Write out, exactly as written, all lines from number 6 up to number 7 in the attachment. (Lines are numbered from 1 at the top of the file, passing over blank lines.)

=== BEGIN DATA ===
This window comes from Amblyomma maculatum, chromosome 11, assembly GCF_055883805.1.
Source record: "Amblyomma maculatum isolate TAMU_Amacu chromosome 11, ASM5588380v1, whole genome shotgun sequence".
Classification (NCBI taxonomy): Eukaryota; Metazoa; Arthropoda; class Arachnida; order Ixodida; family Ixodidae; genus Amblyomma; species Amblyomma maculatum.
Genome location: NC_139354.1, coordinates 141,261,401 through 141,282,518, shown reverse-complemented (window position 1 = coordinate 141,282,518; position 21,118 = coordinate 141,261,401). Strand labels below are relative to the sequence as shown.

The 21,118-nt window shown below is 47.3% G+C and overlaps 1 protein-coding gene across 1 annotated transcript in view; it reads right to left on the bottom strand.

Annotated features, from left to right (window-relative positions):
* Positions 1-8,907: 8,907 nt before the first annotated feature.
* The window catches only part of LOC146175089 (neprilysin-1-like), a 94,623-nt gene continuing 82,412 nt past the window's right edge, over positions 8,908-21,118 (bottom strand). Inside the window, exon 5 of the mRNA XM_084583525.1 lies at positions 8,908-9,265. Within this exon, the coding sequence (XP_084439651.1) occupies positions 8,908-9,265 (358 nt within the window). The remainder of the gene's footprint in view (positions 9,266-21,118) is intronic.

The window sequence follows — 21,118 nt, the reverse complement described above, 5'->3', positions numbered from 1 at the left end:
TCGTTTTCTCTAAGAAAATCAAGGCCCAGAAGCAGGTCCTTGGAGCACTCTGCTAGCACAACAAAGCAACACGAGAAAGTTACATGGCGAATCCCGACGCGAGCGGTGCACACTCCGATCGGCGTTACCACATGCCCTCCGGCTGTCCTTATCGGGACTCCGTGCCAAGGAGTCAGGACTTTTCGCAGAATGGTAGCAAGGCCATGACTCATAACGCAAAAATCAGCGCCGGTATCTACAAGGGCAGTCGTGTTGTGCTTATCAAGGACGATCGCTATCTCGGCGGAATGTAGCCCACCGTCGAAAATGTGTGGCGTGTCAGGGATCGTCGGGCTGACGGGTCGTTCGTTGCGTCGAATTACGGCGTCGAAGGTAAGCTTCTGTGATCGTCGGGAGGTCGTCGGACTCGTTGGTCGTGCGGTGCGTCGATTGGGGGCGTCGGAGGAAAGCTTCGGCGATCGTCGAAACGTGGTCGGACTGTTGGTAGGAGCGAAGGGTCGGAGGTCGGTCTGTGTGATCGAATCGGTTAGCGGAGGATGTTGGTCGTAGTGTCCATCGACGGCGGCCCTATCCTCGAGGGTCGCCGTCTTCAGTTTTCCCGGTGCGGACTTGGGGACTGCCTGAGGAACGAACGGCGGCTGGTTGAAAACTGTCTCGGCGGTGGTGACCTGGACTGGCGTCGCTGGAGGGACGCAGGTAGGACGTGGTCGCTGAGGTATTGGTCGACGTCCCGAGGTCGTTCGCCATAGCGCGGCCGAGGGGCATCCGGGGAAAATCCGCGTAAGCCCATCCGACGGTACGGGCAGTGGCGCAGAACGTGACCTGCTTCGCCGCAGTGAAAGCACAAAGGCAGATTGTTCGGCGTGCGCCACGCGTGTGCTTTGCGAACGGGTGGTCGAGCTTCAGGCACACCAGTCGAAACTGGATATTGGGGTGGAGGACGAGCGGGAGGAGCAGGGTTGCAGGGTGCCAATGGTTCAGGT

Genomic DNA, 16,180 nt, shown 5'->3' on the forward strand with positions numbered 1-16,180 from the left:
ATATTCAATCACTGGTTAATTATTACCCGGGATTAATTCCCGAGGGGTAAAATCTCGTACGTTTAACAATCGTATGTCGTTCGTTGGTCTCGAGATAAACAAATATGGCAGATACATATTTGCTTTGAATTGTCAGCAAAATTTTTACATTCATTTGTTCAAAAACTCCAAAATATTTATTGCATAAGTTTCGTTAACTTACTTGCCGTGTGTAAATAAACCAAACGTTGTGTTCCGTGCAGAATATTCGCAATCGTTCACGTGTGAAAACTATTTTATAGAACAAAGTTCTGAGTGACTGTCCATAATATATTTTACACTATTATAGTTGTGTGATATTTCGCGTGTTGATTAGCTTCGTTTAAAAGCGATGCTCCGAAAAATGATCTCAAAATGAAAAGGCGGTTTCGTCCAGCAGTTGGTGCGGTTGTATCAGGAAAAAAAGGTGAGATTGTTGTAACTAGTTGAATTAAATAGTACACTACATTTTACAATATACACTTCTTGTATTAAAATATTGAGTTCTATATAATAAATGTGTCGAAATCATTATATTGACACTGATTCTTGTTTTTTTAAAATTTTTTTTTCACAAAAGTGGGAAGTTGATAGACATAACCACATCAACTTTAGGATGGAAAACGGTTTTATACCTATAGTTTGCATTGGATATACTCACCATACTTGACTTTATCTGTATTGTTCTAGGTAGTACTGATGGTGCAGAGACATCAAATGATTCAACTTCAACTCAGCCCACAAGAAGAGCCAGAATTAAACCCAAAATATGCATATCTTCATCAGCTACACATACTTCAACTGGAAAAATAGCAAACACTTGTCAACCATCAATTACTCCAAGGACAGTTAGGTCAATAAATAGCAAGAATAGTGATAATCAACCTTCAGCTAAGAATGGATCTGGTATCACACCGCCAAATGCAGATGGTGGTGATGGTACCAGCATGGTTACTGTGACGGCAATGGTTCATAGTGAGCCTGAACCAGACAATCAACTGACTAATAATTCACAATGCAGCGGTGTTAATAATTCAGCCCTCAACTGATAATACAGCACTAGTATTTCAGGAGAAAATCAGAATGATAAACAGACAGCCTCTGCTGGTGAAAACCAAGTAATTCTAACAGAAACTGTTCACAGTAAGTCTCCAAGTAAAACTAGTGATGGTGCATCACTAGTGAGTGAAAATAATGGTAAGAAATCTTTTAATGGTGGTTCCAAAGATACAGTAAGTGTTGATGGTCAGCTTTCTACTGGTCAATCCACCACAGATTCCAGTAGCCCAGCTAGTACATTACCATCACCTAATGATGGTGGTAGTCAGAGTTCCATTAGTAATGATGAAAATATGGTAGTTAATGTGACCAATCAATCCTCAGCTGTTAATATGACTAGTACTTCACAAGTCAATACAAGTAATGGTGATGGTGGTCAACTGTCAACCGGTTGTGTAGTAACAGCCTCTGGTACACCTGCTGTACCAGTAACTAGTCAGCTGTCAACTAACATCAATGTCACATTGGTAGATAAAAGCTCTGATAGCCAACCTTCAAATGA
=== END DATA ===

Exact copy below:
Annotated features, from left to right (window-relative positions):
* Positions 1-8,907: 8,907 nt before the first annotated feature.